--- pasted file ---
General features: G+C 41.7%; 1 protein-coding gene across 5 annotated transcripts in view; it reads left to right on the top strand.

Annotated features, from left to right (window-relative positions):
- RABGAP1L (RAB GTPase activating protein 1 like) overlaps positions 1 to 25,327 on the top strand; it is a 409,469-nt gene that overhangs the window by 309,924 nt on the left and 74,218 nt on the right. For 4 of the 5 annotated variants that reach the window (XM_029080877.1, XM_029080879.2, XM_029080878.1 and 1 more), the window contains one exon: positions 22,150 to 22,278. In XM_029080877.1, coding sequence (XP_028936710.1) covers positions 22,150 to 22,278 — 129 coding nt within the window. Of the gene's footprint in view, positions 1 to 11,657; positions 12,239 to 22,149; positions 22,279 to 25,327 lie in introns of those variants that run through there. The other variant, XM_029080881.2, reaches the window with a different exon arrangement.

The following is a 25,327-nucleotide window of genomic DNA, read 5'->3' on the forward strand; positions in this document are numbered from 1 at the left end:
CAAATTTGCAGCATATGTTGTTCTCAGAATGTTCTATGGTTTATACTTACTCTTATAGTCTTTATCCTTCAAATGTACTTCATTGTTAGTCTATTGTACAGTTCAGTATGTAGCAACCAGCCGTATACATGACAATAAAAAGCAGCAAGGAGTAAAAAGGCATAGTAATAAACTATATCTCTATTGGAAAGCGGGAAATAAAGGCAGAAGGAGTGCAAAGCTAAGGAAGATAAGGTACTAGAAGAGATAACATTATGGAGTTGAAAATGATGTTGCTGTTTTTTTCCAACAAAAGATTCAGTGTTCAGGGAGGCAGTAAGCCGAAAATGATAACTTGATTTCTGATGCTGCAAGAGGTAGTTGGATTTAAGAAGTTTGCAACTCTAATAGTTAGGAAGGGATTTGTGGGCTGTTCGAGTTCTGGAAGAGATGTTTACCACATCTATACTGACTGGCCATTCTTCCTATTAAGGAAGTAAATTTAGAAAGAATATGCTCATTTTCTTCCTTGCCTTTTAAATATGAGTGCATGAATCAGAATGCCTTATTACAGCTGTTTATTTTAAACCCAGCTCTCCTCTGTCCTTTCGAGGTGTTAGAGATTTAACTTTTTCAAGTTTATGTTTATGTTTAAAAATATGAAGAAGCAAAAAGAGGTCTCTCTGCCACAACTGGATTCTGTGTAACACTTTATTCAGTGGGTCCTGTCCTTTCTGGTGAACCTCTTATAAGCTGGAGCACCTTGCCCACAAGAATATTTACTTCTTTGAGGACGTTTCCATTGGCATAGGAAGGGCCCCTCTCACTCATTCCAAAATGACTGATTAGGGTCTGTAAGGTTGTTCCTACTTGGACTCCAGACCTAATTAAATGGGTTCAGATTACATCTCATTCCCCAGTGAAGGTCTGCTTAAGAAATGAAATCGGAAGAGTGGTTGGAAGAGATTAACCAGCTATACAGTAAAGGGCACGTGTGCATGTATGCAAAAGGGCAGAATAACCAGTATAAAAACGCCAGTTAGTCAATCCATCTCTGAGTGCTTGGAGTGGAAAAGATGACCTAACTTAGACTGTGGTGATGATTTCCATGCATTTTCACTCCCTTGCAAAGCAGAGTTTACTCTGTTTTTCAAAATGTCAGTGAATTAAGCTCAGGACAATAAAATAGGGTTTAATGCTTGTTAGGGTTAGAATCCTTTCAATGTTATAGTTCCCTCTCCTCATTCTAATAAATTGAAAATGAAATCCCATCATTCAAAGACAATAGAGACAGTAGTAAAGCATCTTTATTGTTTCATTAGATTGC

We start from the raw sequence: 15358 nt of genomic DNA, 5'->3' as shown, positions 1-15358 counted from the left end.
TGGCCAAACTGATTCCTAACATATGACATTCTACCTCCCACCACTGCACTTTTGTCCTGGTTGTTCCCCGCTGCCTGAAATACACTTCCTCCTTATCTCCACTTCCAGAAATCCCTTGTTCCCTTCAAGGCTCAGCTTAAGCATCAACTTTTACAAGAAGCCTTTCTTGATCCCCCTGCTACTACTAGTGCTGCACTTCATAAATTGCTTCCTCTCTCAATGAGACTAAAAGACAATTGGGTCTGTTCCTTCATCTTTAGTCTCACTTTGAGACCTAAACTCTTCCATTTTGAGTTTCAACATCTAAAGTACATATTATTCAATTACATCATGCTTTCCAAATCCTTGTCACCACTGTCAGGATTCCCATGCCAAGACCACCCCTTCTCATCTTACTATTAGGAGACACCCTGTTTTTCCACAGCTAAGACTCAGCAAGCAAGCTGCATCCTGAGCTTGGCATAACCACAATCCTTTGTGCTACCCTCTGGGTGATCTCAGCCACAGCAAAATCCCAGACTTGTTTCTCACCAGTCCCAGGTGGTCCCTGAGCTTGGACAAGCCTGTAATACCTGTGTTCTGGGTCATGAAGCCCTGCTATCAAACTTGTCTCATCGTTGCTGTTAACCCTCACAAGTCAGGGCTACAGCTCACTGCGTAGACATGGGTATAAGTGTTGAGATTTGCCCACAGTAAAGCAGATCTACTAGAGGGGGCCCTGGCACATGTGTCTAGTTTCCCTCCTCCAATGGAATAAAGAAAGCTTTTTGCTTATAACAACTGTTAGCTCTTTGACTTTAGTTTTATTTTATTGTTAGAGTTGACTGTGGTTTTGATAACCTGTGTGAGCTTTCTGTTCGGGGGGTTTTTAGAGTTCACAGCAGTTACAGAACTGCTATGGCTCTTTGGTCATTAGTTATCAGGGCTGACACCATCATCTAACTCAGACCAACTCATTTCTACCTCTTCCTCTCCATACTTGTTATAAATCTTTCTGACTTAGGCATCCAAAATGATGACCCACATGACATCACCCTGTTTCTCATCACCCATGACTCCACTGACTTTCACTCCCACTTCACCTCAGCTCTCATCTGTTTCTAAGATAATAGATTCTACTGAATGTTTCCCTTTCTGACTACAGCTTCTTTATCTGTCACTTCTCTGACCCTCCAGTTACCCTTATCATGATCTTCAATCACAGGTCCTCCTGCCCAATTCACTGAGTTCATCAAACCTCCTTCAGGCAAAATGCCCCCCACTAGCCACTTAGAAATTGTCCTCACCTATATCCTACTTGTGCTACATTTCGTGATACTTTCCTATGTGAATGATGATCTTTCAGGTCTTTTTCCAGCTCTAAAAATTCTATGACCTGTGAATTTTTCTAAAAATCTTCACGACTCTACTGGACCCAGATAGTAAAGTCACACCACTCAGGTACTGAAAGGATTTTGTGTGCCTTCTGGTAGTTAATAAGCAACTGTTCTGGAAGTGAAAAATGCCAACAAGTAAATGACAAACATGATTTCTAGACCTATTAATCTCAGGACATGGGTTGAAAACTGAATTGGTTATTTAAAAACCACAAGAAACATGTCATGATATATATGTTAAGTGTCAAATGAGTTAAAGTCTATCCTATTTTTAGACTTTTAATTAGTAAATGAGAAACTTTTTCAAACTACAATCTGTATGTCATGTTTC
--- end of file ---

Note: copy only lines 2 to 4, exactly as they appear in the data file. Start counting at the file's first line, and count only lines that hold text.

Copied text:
Annotated features, from left to right (window-relative positions):
- RABGAP1L (RAB GTPase activating protein 1 like) overlaps positions 1 to 25,327 on the top strand; it is a 409,469-nt gene that overhangs the window by 309,924 nt on the left and 74,218 nt on the right. For 4 of the 5 annotated variants that reach the window (XM_029080877.1, XM_029080879.2, XM_029080878.1 and 1 more), the window contains one exon: positions 22,150 to 22,278. In XM_029080877.1, coding sequence (XP_028936710.1) covers positions 22,150 to 22,278 — 129 coding nt within the window. Of the gene's footprint in view, positions 1 to 11,657; positions 12,239 to 22,149; positions 22,279 to 25,327 lie in introns of those variants that run through there. The other variant, XM_029080881.2, reaches the window with a different exon arrangement.

The following is a 25,327-nucleotide window of genomic DNA, read 5'->3' on the forward strand; positions in this document are numbered from 1 at the left end: